A gym or fitness center is like its very own small city where all the residents – or members – are working toward the common goal of better health and wellness.
You may think that the sole purpose of auditing a gym is to check for hazardous equipment and cleanliness. These are certainly the top priorities when inspecting a fitness facility, but it’s more complex.
Today, many gyms have the following amenities:
- Locker rooms/showers
- Mixed martial arts (MMA) area
- Cardio theater
- Boxing ring
- Kids club
- Café/smoothie bar
It’s important to create checklists and audit each area separately because…
Gym Members Can be Annoying
As a manager, you may scoff and say, “Not my members!” Your loyalty is admirable, but let’s be honest. Not everyone is a model gym citizen. In a facility where people are supposed to have the amenities of home, some people act like that – like they are in the gym alone! Not everyone is neat and tidy… or sanitary.
Machines need to be in working condition and cleaned regularly. Ripped seats or arm cushions need to be replaced or repaired – not duct taped. There should be paper towels and spray bottles with cleaning solution readily available to encourage members to wipe down their machines after use. Towels, if provided, need to be collected and washed.
Of course, barbells, medicine balls, jump ropes and weights should be organized neatly on shelves. It not only looks neat, but also prevents tripping.
But wait, there’s more! I decided to investigate what average people find most annoying about going to the gym, and translate that into what managers can do to improve the experience. An article in the Huffington Post, “13 Annoying Gym Pet Peeves That Makes You Just Want to Quit Working Out” seemed promising.
Here’s a quick rundown:
You can’t tell members to stop working out so hard, but you have to be prepared to clean up their sweaty mess if they’re not courteous enough to do it themselves. Members will be turned off if management doesn’t do their part.
It’s usually guys who do this, but to be fair, you could have Maria Sharapova yelling in your gym. It begs the question: Is there enough space on the gym floor?
People working out on top of each other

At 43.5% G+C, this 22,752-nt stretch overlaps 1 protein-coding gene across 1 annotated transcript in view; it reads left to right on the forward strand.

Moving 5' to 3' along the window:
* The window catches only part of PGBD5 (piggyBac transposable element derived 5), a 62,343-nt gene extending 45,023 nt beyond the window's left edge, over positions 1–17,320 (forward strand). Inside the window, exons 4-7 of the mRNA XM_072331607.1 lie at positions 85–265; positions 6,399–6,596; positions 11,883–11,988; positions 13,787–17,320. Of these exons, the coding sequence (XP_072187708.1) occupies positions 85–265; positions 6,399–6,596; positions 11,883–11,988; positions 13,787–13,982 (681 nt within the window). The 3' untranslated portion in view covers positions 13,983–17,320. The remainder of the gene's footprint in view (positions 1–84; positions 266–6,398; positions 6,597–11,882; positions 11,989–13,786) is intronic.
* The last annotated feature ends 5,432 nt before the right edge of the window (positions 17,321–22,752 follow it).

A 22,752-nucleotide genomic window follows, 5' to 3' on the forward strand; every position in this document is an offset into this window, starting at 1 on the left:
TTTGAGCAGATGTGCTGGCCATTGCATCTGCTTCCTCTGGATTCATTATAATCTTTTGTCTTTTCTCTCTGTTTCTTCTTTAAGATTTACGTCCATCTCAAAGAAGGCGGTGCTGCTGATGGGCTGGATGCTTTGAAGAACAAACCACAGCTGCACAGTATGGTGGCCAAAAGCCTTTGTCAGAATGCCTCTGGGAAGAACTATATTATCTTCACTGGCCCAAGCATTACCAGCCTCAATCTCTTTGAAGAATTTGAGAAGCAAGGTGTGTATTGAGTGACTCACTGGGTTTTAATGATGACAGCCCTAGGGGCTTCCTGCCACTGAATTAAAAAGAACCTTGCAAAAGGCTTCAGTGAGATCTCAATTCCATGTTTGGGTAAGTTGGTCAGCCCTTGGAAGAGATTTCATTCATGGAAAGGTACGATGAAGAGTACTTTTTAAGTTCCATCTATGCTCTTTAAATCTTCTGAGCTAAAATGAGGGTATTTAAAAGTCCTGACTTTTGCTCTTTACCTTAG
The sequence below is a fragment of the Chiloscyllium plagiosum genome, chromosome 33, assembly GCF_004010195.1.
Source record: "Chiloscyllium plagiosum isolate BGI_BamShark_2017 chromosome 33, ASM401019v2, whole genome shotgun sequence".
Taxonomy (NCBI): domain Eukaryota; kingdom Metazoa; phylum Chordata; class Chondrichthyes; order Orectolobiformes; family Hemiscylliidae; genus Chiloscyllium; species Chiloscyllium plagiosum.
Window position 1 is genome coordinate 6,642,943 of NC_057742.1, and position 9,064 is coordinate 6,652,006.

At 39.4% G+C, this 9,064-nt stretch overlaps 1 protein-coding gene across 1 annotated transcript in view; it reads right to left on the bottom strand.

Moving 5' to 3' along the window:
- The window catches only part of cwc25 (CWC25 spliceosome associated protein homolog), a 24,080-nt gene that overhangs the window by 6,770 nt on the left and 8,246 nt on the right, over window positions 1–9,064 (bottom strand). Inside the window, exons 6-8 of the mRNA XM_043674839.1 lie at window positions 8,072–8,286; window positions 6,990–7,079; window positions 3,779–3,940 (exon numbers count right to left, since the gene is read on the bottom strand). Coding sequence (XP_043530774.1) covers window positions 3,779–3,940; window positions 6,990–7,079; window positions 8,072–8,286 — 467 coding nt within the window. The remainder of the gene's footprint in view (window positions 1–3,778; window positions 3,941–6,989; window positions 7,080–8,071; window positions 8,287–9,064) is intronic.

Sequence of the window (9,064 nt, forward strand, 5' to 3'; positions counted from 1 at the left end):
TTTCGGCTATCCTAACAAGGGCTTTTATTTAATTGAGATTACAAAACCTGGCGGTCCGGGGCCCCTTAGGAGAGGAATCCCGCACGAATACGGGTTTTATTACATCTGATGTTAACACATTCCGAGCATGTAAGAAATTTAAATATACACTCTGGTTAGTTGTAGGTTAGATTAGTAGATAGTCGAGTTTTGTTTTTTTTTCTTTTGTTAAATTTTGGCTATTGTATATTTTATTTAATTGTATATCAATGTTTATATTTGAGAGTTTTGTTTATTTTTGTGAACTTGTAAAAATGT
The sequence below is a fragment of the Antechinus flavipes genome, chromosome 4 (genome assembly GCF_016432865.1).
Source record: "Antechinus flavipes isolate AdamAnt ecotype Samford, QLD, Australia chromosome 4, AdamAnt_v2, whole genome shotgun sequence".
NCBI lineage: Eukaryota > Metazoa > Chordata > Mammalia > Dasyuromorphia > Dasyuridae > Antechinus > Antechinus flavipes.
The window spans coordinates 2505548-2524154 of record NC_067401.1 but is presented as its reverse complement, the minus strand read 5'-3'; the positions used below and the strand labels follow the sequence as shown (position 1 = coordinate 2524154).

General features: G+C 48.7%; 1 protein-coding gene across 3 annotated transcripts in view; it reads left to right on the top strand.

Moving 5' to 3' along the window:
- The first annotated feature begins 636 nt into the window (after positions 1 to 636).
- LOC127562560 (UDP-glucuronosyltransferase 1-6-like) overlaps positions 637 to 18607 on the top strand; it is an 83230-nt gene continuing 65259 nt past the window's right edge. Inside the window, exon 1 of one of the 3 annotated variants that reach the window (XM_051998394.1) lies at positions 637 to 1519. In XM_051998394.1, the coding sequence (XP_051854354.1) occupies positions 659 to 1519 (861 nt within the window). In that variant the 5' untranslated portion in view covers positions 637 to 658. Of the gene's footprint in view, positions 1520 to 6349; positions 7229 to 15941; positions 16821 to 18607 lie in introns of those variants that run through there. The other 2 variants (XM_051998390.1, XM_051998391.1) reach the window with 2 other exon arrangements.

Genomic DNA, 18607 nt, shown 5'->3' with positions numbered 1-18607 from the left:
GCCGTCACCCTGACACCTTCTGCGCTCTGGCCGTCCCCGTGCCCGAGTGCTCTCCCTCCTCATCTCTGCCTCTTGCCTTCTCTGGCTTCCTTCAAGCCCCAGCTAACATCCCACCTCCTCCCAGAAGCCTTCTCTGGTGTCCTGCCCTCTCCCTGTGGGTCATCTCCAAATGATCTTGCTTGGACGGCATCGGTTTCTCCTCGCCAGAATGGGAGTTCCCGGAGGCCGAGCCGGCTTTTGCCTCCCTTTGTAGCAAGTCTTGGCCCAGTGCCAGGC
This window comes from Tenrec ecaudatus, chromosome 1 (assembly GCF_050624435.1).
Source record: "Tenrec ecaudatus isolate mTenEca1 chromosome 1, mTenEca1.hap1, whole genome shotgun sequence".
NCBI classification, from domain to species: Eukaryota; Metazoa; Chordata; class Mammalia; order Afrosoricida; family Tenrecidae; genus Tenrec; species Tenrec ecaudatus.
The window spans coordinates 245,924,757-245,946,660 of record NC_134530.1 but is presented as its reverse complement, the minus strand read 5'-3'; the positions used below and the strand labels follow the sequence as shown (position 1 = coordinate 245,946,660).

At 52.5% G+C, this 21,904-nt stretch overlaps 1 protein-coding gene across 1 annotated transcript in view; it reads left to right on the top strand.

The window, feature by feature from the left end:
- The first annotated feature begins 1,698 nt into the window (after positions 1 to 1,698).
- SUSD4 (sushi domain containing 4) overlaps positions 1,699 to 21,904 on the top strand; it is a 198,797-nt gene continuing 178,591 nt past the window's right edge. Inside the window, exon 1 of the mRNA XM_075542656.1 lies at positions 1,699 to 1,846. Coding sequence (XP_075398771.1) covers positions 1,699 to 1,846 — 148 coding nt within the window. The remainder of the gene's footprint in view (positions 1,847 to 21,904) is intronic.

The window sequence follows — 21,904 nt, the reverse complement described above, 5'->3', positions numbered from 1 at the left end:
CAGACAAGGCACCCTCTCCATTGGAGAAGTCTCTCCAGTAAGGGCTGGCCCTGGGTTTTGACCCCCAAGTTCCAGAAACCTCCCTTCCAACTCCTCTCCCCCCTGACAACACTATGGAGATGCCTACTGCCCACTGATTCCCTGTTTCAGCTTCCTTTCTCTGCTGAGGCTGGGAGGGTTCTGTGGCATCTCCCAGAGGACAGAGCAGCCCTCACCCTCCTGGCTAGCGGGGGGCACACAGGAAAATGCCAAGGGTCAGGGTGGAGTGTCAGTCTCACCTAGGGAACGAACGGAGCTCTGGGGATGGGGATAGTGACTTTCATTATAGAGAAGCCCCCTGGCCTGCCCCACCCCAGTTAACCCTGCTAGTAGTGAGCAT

Are there enough machines and are they spaced out appropriately? Again, this is a personal space issue.
Some machines have their own TVs. Make sure they are in working condition, or some machines might not be used. What channels are TVs set to in the gym? News and sports channels may be appropriate, but not the Food Network.
How is the PA system in your gym? Most people will listen to their own tunes, but trainers will need to communicate. Don’t blast music. Also, find a balance between grunge and the soundtrack of “Grey’s Anatomy.” Keep it lively, but not too angry or depressing.
Locker room/restroom etiquette
Nudity is generally frowned upon, and so is theft. While it’s usually the responsibility of gym members to use their own locks, they may forget. Be sure that your gym’s locker room policies are clearly posted and that members are removing their belongings at the end of sessions. Of course, restrooms and showers must be cleaned regularly.
People taking gym selfies
Most gyms post signs asking people to limit cell phone use. This is not only an etiquette issue, but also a matter of privacy. No one wants to feel they’re being creeped on or wind up on the Internet as a joke.
Here are two pet peeves that can be grouped together: People misusing exercise equipment and people who are not trainers intruding on people’s workouts. This translates to a staffing issue. Is there a trainer on staff who can walk the floor and offer help to members in a non-intrusive way?
Don’t forget the exterior and entrance!
Most gyms have well-lit signs and inviting entrances. Working out in front of others can be intimidating enough for some people, so be sure to create a clean, safe and inviting environment.
Also be sure that the front desk is well-staffed for signing up new members, checking the lost and found, and addressing other membership concerns.